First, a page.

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Re: st: Gene-incidence question/simulation


From   Neil Shephard <nshephard@gmail.com>
To   statalist@hsphsun2.harvard.edu
Subject   Re: st: Gene-incidence question/simulation
Date   Mon, 23 Mar 2009 13:06:49 +0000

On Mon, Mar 23, 2009 at 12:32 PM, moleps islon <moleps2@gmail.com> wrote:

> Thanks for the input Neil. For my use I believe I can disregard the
> genetic status of it all (ie recessive, dominant etc.,etc) and just
> treat it as a risk factor, either you have it or you dont. I'm not
> modeling the inheritance and we dont have anyone related in our
> sample.

That is implicitly a dominant model.

However, you might observe a dosage effect in relation to penetrance.
Someone who is heterozygous and carries one copy of the risk allele
may have a penetrance that differs from someone who is homozygous for
the risk allele (i.e. carries two copies).  You often also find that
there is a penetrance associated with the wild-type (i.e. zero copies
of the risk allele) too.

> We know our  217 patients have 11 cancers. What we dont know
> is how many have the risk factor, but we know the general incidence of
> cancer in people without the risk factor to be 6/100000.

This is where molecular genetics steps into the arena, and you would
be best served a) genotyping your samples yourself; b) searching
public databases for estimates of the allele frequency in similar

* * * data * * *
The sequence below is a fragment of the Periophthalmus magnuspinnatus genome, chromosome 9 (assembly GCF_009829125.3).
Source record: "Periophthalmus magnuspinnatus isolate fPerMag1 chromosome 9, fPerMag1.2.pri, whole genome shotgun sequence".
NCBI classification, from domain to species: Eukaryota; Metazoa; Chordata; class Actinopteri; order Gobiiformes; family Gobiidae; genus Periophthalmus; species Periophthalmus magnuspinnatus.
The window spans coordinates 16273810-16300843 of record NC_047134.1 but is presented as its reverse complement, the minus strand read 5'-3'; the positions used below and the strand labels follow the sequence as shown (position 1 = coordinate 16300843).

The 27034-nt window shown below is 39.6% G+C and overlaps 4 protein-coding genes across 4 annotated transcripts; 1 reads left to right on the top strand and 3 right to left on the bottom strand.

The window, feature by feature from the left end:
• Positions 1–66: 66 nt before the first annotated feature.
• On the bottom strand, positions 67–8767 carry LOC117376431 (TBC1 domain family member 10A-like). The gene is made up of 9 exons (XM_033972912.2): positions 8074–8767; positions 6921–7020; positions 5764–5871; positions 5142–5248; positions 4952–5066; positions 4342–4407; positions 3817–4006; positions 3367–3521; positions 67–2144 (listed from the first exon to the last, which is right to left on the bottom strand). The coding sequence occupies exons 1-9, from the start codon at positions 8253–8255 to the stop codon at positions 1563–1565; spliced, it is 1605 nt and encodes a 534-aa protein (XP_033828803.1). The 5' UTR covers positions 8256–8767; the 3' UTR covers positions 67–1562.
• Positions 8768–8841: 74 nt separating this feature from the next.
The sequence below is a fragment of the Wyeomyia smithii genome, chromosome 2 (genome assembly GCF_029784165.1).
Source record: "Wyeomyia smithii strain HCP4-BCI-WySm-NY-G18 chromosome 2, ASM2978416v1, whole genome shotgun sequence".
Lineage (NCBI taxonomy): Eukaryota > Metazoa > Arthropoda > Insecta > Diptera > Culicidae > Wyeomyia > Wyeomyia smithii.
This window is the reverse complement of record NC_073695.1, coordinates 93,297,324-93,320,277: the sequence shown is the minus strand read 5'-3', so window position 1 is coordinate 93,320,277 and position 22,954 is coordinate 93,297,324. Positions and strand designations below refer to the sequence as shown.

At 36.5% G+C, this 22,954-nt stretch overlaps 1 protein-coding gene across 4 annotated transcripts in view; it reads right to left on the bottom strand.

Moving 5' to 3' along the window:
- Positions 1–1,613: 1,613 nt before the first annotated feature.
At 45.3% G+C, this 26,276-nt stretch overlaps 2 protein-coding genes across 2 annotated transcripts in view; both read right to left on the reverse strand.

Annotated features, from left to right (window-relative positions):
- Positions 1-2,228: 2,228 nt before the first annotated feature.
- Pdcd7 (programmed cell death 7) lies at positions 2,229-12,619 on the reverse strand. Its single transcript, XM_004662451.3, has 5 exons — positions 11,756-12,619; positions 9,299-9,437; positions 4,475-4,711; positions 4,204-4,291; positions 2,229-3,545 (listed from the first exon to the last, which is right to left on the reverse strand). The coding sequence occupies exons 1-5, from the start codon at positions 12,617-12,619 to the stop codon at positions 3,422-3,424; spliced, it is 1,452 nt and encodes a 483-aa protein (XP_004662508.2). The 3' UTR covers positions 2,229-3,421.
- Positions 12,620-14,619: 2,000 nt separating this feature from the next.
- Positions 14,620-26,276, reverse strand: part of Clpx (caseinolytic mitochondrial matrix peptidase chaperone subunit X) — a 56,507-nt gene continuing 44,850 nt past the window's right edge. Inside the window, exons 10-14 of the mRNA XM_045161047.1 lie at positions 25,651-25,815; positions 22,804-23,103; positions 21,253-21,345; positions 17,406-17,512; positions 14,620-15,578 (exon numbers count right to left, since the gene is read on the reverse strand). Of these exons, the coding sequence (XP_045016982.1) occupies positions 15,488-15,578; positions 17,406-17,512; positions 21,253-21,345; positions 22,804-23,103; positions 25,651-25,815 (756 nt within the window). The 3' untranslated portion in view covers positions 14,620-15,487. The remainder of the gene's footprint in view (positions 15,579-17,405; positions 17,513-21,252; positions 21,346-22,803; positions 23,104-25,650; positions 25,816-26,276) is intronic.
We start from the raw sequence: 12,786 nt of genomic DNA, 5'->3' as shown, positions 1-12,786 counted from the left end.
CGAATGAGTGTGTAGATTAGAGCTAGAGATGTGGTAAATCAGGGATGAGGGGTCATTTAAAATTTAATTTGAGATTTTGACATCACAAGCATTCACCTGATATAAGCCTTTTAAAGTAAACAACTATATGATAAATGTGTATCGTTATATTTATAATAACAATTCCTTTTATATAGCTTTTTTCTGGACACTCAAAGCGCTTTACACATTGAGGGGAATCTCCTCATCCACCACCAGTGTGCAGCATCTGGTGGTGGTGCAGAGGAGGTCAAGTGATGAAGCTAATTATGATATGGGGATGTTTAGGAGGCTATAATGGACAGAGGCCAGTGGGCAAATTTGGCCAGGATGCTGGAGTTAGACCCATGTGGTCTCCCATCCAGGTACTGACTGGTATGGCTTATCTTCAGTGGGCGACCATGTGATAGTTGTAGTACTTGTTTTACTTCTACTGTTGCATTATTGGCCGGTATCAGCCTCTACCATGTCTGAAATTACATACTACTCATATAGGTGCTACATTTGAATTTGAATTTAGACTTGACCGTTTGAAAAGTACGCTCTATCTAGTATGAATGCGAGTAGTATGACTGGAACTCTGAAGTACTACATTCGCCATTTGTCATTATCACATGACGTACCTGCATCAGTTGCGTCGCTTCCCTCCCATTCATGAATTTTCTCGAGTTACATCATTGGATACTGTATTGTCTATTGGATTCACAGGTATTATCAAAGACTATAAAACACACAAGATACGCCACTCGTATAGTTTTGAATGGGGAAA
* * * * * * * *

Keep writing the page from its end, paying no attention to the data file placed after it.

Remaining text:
populations.

> By simulating
> a random number of random people in the sample having the riskfactor I
> can compare the random allocation of the risk factor in the sample.
> Next, by finding the random samples resulting in incidence rates of
> 6/100000 in the risk factor negative group I can use those samples to
> infer the incidence of the risk factor because the set has produced a
> result within the constraints of the problem.

That just seems like a circular reasoning to me, and it won't
necessarily reflect the true allele frequency of the risk allele in
the population as a whole.

Regards

Neil

-- 
"The combination of some data and an aching desire for an answer does
not ensure that a reasonable answer can be extracted from a given body
of data." ~ John Tukey (1986), "Sunset salvo". The American
Statistician 40(1).

Email - nshephard@gmail.com
Website - http://slack.ser.man.ac.uk/
Photos - http://www.flickr.com/photos/slackline/

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